Why Is It So Hard To Keep Up?

September 29, 2022


Leah Melessa

Verrado students assemble to support the end of fast fashion.

Siren eyes or doe eyes? Upturned eyeliner or downturned eyeliner? You’re beautiful if your smile looks like this. Stop putting your blush on your cheeks, it goes on your temples. Brown mascara looks more natural. Be the clean girl aesthetic. Be the indie sleaze. Be the rockstar girlfriend. Be the Lana Del Rey, Diet Coke, ribbons, lace, and Lolita. 

If you’re on Tik Tok, you know what these words mean. If you’re on social media, you’re used to being told what to do; how to do your makeup, what clothes to wear, what to look like, what to sound like. It becomes exhausting. Every girl at one point has faced some sort of criticism regarding her appearance. And while each generation has faced its own scrutiny, being a girl and growing up in the 21st century has been exceptionally harder than ever.

This adorable jacket was a great find at Goodwill. (Leah Melessa)

Social Media has been pushing beauty standards onto young girls like its life depends on it. As you scroll through your for you page, you see a constant stream of content that feeds into insecurities. “You’re doing your makeup wrong, try this hack to look younger!” It appears that there are quite a few hacks out there to make you look younger. Slimmer. Prettier. And no matter what you try or what you do, it feels like you’re never enough. 

That’s the problem, never feeling like you’re enough. It feels like once you’ve finally caught up, a new style is in. Last week the Mirror Palais fashion show debuted, and it seems like it’s already old news. Trends come and go in the blink of an eye, and if you don’t keep up, you’ll be old news, too. This year it’s Bella Hadid, last year it was Emma Chamberlain. Society disposes of people as soon as the spotlight is moved from one to another. 

Obviously, a lot of problems will arise from this mentality.

Overconsumption of products and clothing is a huge problem and contributes to an already diminishing and unstable environment.

So when you buy House Of Sunny’s “Hockney Dress” because you saw it on Kendall Jenner and Matilda Djerf once, and then suddenly, it’s not cool anymore, you get rid of it. If it’s not donated, it’s in the landfill before it even has a chance to be worn. The rapid cycle of trending “aesthetics” that circulate Tik Tok and other social media platforms keep people wanting to be cool, but at a cost. 

It is expensive to keep up with this habit, so is the dress worth it? According to Mrs.Rachel Diehl, one of Verrado’s Fashion Club advisors, “Schools can also have their own fashion trends and their own versions of more popular trends.” She states that “Many schools have fashion clubs, some even associated with FIDM (Fashion Institute for Design and Merchandising).  These clubs can become local “influencers”.  This can have a positive effect if these groups focus on things like upcycling and thrifting.  Encouraging their schools to give up on “fast fashion” and to start creating their own looks from thrifted or donated clothes.”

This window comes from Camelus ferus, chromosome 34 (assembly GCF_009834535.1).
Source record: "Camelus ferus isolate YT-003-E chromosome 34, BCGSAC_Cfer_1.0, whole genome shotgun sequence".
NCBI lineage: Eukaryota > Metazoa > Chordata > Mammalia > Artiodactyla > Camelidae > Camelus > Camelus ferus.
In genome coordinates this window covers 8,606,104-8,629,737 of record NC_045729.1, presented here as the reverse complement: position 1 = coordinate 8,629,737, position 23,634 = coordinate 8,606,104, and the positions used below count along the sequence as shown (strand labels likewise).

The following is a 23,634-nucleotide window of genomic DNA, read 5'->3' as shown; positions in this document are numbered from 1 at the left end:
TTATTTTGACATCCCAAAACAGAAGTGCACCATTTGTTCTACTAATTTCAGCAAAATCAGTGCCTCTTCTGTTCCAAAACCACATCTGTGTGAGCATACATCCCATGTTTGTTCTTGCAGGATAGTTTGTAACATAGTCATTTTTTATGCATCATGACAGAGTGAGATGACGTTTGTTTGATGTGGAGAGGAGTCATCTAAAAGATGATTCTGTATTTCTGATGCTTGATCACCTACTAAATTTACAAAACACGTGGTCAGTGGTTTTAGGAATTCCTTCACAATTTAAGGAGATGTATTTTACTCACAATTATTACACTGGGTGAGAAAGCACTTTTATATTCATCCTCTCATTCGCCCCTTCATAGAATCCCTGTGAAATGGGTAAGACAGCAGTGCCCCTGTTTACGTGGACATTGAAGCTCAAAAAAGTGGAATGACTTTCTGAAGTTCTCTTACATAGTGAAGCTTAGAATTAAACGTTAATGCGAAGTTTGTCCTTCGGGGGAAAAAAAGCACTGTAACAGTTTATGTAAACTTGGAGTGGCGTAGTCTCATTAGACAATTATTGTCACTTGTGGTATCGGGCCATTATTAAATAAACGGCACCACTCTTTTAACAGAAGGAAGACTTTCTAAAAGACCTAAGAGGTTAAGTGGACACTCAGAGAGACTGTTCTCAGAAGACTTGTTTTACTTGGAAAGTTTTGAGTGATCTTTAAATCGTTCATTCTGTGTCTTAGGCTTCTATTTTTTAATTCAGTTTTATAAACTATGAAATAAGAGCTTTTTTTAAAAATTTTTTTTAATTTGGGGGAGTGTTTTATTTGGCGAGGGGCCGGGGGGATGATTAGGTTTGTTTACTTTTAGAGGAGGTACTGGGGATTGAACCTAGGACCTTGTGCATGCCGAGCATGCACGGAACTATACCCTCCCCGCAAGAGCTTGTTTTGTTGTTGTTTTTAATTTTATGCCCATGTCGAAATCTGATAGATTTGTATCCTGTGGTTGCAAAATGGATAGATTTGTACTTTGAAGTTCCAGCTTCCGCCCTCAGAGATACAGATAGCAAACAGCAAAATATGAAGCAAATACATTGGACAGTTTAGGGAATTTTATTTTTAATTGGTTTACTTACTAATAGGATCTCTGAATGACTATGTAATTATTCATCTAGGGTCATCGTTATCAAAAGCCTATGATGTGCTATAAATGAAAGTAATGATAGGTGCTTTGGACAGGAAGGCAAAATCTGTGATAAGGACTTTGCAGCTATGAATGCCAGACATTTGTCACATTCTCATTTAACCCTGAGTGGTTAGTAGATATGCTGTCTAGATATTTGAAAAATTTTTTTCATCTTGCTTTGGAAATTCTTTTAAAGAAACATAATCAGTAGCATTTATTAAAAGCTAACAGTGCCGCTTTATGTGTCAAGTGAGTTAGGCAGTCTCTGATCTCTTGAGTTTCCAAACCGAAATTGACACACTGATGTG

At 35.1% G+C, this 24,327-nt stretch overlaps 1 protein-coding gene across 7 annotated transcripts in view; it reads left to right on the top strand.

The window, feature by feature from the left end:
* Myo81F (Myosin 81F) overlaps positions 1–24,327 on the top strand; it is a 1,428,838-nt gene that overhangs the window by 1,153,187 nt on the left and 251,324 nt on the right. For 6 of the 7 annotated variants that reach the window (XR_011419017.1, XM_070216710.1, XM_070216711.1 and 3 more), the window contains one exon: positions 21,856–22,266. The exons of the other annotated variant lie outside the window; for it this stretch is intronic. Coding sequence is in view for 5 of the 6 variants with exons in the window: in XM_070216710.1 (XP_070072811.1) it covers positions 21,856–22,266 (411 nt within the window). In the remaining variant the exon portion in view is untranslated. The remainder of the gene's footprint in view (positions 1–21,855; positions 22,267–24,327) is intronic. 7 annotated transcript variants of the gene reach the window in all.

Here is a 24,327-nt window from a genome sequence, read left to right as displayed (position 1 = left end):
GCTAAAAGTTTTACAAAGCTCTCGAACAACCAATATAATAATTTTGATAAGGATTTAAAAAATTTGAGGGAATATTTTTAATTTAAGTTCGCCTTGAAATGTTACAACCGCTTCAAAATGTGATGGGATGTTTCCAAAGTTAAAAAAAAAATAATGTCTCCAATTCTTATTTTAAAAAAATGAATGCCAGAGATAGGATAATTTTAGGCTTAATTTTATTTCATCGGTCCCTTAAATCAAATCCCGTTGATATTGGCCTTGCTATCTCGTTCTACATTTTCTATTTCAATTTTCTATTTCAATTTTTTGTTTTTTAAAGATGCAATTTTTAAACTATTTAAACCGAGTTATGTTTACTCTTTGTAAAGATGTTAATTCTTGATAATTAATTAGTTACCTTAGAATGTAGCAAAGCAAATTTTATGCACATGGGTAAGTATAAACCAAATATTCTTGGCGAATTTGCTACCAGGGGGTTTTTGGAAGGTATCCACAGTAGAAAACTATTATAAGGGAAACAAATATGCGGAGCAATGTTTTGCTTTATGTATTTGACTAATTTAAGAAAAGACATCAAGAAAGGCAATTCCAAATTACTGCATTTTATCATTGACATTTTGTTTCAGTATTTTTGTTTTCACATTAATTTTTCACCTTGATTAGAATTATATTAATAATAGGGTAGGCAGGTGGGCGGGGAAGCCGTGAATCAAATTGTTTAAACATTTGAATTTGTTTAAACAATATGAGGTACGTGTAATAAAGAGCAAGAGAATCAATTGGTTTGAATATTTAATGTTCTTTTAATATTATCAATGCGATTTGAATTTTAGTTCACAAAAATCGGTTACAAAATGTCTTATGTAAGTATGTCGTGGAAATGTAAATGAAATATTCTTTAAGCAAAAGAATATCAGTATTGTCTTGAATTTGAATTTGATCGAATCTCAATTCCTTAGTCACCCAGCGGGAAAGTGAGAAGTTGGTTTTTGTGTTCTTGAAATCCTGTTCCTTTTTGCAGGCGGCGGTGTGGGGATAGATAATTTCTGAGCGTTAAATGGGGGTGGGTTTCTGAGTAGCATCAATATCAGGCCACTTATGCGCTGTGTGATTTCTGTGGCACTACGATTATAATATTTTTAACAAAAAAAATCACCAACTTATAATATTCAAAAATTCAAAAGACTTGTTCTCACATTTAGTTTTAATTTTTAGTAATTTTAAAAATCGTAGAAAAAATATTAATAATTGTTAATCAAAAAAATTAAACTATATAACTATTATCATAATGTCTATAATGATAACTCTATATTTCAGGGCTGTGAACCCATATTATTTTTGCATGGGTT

Or is it just trending? Mrs. Diehl responded, “…while the proliferation of social media does bombard people with images, hacks, and tips, it also provides everyone with a platform to express their own voices, to showcase their own styles.”

In order to preserve our own mental health, we must ask ourselves questions regarding the purchases we make, or the trends we choose to follow. Verrado’s Student Support Specialist, Ms.Sabrina Booth, weighed in on social media influences:  “It’s ironic that technology was essentially made to bring people closer together and it’s doing the opposite leaving some feeling lonely and isolated. Multiple studies have shown links between social media and mental health putting more people at risk for depression, anxiety, and lack of self-esteem.”  

A few of these questions might look like: Do I feel confident in this? Do I feel like myself when I look like this? Is this something I see myself wearing/doing in the future? If the answer to these questions is no, then you’re likely being scammed and manipulated into liking something because it is popular, and your interest in it will slowly fade.

Ms. Booth continued to explain that “People also often struggle with the fear of missing out. Scrolling through social media people may feel like they are not good enough watching everyone else “having more fun” or “living better lives”. Even if they know these pictures are airbrushed or manipulated, it still makes us look at what we are doing with our own life.” 

Breaking the bandwagon chain is hard, but it is possible, and very beneficial to the world, your pocket, and yourself. 


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  • B

    Brooke L.Sep 30, 2022 at 12:43 PM

    Amazing as always Leah!

    • L

      LeahOct 3, 2022 at 1:34 PM

      brooke u slay

  • S

    Sabrina BoothSep 30, 2022 at 12:23 PM

    AWESOME job Leah!!!